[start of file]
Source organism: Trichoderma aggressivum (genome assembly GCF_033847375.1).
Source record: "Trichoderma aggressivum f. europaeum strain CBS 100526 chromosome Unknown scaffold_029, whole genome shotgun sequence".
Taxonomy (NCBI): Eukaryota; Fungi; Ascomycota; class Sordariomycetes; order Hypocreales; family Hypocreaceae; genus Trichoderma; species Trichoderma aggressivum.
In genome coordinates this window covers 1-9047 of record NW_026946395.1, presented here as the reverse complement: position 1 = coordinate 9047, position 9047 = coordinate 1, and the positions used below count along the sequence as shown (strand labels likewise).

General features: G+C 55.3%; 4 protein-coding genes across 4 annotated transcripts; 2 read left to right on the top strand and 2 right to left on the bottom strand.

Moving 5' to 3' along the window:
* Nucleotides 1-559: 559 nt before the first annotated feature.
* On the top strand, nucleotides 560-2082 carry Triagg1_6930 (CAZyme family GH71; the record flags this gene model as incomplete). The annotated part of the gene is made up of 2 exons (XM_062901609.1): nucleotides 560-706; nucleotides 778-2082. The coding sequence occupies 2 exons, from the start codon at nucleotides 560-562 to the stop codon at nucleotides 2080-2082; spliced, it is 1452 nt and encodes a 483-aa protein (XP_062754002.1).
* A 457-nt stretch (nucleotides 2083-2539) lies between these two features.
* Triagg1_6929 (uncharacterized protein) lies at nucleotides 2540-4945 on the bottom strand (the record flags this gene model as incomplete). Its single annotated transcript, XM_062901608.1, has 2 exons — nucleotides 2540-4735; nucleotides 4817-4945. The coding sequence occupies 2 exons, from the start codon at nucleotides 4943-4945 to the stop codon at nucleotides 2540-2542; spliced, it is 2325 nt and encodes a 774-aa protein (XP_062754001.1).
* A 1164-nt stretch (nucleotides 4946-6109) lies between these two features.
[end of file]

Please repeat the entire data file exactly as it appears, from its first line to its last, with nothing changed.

Source organism: Trichoderma aggressivum (genome assembly GCF_033847375.1).
Source record: "Trichoderma aggressivum f. europaeum strain CBS 100526 chromosome Unknown scaffold_029, whole genome shotgun sequence".
Taxonomy (NCBI): Eukaryota; Fungi; Ascomycota; class Sordariomycetes; order Hypocreales; family Hypocreaceae; genus Trichoderma; species Trichoderma aggressivum.
In genome coordinates this window covers 1-9047 of record NW_026946395.1, presented here as the reverse complement: position 1 = coordinate 9047, position 9047 = coordinate 1, and the positions used below count along the sequence as shown (strand labels likewise).

General features: G+C 55.3%; 4 protein-coding genes across 4 annotated transcripts; 2 read left to right on the top strand and 2 right to left on the bottom strand.

Moving 5' to 3' along the window:
* Nucleotides 1-559: 559 nt before the first annotated feature.
* On the top strand, nucleotides 560-2082 carry Triagg1_6930 (CAZyme family GH71; the record flags this gene model as incomplete). The annotated part of the gene is made up of 2 exons (XM_062901609.1): nucleotides 560-706; nucleotides 778-2082. The coding sequence occupies 2 exons, from the start codon at nucleotides 560-562 to the stop codon at nucleotides 2080-2082; spliced, it is 1452 nt and encodes a 483-aa protein (XP_062754002.1).
* A 457-nt stretch (nucleotides 2083-2539) lies between these two features.
* Triagg1_6929 (uncharacterized protein) lies at nucleotides 2540-4945 on the bottom strand (the record flags this gene model as incomplete). Its single annotated transcript, XM_062901608.1, has 2 exons — nucleotides 2540-4735; nucleotides 4817-4945. The coding sequence occupies 2 exons, from the start codon at nucleotides 4943-4945 to the stop codon at nucleotides 2540-2542; spliced, it is 2325 nt and encodes a 774-aa protein (XP_062754001.1).
* A 1164-nt stretch (nucleotides 4946-6109) lies between these two features.